The cityscape of Rome is characterized by numerous obelisks. They have a strong decorative effect, but the meaning behind these monuments dates back to the ecclesiastical influence of centuries past and is supposed to demonstrate the power of the church and the glory of the popes—a connection between our world and the world of the gods. It’s said that the higher the obelisk, the closer it is to god.
The Vatican Egyptian Obelisk, often simply called the Vatican Obelisk, is situated in the middle of St Peter’s Square and, standing 84 feet (25.5 meters) high, it’s the second-largest of the 13 remaining obelisks in Rome. It has survived two millennia of world history and was brought from Heliopolis to Rome on the order of Caligula in 37 A.D. as a demonstration of power. In ancient times, it was located in the center of the Circus of Nero, but was moved in 1586 to the famous St Peter’s Square, which was built around it later on.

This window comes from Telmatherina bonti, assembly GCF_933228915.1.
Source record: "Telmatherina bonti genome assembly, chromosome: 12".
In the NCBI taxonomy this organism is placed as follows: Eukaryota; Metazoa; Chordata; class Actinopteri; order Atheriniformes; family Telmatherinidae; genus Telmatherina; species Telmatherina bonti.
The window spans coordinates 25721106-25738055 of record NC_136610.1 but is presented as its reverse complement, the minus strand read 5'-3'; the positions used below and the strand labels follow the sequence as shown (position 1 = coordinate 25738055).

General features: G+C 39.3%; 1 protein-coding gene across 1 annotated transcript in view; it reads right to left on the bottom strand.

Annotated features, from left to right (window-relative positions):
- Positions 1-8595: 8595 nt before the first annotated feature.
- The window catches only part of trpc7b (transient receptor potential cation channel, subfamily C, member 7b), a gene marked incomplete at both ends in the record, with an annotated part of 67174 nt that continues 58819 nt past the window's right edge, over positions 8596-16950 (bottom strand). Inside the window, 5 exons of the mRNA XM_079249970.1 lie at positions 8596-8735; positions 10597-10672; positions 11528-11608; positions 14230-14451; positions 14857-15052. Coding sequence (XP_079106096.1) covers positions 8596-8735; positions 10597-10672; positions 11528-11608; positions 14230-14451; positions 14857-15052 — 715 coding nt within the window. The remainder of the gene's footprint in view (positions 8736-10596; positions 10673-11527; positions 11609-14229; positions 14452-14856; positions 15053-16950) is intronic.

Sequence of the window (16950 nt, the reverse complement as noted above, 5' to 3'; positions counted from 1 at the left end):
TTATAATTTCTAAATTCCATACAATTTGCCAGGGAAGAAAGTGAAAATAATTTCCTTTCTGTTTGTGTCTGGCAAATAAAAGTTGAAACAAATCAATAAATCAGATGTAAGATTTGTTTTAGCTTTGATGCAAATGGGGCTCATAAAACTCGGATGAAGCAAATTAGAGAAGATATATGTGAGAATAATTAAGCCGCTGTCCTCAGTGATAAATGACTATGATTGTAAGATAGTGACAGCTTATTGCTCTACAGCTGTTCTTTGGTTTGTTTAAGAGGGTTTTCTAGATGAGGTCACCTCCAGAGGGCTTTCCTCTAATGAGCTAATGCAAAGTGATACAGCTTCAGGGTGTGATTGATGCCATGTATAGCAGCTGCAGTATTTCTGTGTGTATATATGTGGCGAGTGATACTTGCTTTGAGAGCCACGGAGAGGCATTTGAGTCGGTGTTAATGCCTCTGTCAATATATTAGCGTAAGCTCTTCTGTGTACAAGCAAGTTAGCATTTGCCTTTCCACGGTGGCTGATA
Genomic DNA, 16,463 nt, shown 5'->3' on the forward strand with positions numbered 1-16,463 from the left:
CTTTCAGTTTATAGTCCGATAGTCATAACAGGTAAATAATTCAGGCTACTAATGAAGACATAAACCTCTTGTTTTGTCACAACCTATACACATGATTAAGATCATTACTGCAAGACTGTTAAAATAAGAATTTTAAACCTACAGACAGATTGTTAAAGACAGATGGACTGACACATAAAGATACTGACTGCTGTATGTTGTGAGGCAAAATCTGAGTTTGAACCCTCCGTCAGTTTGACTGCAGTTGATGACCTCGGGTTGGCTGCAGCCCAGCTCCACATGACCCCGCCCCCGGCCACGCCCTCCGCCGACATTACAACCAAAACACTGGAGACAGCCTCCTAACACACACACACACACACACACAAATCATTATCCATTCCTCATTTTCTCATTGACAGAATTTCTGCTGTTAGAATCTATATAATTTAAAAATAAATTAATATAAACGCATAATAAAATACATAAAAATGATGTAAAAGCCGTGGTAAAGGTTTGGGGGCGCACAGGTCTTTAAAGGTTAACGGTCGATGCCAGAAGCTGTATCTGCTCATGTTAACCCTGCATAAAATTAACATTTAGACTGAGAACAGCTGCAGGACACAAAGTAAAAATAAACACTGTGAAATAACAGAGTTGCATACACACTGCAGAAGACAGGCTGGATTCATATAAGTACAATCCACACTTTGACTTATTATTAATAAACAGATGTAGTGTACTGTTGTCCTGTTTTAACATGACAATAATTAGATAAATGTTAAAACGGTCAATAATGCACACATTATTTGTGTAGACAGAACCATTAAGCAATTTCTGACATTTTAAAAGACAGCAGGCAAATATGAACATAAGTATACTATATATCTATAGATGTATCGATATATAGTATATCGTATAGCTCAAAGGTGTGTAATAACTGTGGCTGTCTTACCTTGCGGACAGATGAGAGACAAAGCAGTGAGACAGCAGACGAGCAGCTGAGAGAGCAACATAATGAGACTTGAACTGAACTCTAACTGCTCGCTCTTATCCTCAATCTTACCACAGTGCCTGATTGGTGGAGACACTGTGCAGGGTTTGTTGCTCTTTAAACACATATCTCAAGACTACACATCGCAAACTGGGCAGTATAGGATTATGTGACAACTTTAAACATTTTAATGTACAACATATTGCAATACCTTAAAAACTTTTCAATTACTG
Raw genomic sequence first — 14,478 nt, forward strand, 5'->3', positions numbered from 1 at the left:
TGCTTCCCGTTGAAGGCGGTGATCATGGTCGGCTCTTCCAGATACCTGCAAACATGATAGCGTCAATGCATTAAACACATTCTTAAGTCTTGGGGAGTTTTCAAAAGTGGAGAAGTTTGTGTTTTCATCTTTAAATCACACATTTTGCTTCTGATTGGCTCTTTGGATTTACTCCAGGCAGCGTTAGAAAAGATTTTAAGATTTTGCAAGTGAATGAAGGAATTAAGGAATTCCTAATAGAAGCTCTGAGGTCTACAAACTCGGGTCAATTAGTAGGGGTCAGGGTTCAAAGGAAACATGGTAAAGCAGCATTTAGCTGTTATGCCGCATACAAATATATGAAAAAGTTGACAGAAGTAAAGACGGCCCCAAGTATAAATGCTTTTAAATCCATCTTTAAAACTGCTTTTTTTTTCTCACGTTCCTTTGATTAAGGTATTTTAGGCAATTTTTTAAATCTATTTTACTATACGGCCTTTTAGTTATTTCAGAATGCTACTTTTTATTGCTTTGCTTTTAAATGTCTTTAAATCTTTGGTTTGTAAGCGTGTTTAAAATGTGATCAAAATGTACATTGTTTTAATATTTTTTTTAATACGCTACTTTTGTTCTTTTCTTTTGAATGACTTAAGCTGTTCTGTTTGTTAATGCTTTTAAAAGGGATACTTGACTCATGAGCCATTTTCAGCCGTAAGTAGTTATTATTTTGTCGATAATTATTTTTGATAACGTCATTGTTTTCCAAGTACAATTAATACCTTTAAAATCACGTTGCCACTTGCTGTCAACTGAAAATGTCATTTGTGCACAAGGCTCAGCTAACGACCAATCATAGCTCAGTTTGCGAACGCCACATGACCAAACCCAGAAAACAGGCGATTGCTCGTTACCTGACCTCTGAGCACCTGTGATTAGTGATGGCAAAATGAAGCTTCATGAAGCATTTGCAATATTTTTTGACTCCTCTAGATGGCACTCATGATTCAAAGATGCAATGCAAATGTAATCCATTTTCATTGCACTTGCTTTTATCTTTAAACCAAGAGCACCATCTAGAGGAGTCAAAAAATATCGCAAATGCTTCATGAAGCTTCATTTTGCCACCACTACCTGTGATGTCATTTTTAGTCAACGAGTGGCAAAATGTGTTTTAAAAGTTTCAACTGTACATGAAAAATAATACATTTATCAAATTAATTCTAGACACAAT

The obelisk draws the eye immediately, standing strong in the middle the piazza. It has done so for 2,000 years, as it is the only obelisk that hasn’t toppled since Roman times. According to legend, a metal globe on the top was supposed to hold the ashes of Julius Caesar and a relic from the cross from Jesus himself. The former was proven false, but the second claim? Nobody knows.
The Egyptian Obelisk lies smack in the middle of St Peter’s Square, one of the most important plazas in Rome. To get to the obelisk, take the Metro line A to the Ottaviano San Pietro stop, from where it is just a five-minute walk down the Via Ottaviano. The best view can be had near the fountains.